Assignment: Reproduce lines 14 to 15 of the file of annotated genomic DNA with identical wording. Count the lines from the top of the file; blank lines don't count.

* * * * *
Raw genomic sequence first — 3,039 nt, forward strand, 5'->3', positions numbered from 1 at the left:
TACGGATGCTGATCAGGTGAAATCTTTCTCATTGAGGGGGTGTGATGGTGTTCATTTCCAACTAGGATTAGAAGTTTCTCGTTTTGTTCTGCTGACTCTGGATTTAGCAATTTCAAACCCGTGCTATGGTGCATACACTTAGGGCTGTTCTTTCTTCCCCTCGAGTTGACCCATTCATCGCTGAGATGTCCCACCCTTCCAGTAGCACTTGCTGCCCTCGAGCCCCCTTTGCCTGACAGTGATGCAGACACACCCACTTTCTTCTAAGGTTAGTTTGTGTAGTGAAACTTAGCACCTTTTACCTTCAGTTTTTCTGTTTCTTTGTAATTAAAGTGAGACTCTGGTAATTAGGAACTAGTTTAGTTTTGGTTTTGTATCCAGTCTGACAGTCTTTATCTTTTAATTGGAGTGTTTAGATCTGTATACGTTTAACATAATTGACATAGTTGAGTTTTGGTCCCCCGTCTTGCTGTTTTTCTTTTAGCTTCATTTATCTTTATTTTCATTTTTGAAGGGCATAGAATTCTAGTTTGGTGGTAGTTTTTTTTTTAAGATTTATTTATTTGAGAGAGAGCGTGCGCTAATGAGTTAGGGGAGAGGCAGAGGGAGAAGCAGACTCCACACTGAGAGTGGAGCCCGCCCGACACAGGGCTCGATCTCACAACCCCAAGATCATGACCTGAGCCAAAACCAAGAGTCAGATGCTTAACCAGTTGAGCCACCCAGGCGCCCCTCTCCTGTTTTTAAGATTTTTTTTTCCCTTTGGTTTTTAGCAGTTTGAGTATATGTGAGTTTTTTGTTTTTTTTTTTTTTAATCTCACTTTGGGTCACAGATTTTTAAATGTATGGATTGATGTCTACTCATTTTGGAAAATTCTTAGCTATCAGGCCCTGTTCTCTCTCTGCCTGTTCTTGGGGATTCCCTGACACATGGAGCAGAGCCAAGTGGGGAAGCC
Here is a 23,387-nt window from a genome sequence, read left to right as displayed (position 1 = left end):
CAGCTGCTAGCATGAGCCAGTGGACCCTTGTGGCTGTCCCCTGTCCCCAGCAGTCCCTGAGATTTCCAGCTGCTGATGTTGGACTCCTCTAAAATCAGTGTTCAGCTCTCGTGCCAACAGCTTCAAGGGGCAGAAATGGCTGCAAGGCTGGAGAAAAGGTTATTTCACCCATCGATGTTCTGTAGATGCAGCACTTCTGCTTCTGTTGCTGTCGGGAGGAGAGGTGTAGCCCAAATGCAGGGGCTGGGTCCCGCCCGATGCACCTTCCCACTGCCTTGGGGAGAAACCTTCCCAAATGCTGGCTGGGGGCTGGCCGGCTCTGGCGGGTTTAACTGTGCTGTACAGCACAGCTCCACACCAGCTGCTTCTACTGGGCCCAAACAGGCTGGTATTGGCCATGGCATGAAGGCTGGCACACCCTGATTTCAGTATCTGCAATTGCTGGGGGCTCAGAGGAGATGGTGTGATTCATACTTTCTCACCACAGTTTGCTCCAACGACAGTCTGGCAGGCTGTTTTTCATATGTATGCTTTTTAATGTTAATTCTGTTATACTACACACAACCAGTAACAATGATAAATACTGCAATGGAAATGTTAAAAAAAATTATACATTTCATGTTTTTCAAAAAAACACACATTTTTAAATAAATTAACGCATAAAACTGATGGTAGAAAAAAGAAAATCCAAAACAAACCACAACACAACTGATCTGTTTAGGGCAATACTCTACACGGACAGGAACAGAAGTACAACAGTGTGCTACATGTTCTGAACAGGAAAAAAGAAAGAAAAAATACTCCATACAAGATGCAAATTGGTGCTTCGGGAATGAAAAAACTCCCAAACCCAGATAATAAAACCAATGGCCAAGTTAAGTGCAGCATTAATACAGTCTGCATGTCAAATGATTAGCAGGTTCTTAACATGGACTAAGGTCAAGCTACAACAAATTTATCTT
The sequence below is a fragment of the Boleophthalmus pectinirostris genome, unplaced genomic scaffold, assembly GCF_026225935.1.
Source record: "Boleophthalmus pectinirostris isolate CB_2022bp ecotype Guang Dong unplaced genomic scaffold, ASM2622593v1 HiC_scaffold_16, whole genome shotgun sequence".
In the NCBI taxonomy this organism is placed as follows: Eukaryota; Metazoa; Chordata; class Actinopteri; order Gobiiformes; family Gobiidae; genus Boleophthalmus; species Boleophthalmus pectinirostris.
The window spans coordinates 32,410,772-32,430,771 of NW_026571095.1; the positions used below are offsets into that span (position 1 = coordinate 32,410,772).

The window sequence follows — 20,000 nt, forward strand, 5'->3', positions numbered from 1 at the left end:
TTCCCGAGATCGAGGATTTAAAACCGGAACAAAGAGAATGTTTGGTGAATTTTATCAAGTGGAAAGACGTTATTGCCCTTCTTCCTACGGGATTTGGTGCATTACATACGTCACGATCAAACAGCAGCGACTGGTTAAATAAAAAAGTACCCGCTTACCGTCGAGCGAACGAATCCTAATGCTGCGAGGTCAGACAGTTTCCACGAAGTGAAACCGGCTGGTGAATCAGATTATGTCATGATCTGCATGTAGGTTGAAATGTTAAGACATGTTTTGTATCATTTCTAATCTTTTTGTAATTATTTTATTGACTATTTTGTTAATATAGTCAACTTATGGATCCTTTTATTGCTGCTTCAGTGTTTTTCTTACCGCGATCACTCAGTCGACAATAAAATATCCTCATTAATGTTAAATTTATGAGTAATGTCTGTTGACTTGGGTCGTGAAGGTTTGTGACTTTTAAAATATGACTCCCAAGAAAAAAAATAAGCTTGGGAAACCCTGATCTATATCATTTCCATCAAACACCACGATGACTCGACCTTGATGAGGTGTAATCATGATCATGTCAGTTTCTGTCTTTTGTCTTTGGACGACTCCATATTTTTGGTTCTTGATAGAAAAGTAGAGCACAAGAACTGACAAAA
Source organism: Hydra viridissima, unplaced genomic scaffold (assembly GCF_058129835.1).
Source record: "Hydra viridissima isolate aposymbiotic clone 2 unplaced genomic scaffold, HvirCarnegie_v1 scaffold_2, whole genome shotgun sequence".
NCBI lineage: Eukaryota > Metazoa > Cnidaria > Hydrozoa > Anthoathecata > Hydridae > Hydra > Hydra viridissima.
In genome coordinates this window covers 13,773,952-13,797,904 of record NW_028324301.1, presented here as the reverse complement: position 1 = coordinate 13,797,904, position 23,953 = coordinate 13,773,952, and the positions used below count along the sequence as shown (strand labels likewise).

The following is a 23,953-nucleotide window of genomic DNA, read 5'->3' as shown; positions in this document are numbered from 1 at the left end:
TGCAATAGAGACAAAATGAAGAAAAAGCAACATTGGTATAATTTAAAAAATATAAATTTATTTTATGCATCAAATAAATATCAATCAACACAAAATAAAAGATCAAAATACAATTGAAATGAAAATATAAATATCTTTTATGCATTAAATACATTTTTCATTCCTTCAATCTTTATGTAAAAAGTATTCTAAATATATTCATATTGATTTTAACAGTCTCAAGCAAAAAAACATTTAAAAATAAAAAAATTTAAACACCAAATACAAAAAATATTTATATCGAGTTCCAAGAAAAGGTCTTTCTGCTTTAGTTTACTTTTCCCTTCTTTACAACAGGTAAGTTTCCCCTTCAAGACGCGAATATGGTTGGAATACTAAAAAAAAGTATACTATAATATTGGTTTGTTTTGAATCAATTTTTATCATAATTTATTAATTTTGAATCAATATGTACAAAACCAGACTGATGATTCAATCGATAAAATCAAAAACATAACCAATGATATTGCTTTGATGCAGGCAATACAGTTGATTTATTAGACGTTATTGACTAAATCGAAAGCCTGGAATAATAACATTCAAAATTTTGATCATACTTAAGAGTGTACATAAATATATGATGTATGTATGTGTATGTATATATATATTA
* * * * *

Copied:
In genome coordinates this window covers 13,773,952-13,797,904 of record NW_028324301.1, presented here as the reverse complement: position 1 = coordinate 13,797,904, position 23,953 = coordinate 13,773,952, and the positions used below count along the sequence as shown (strand labels likewise).

The following is a 23,953-nucleotide window of genomic DNA, read 5'->3' as shown; positions in this document are numbered from 1 at the left end: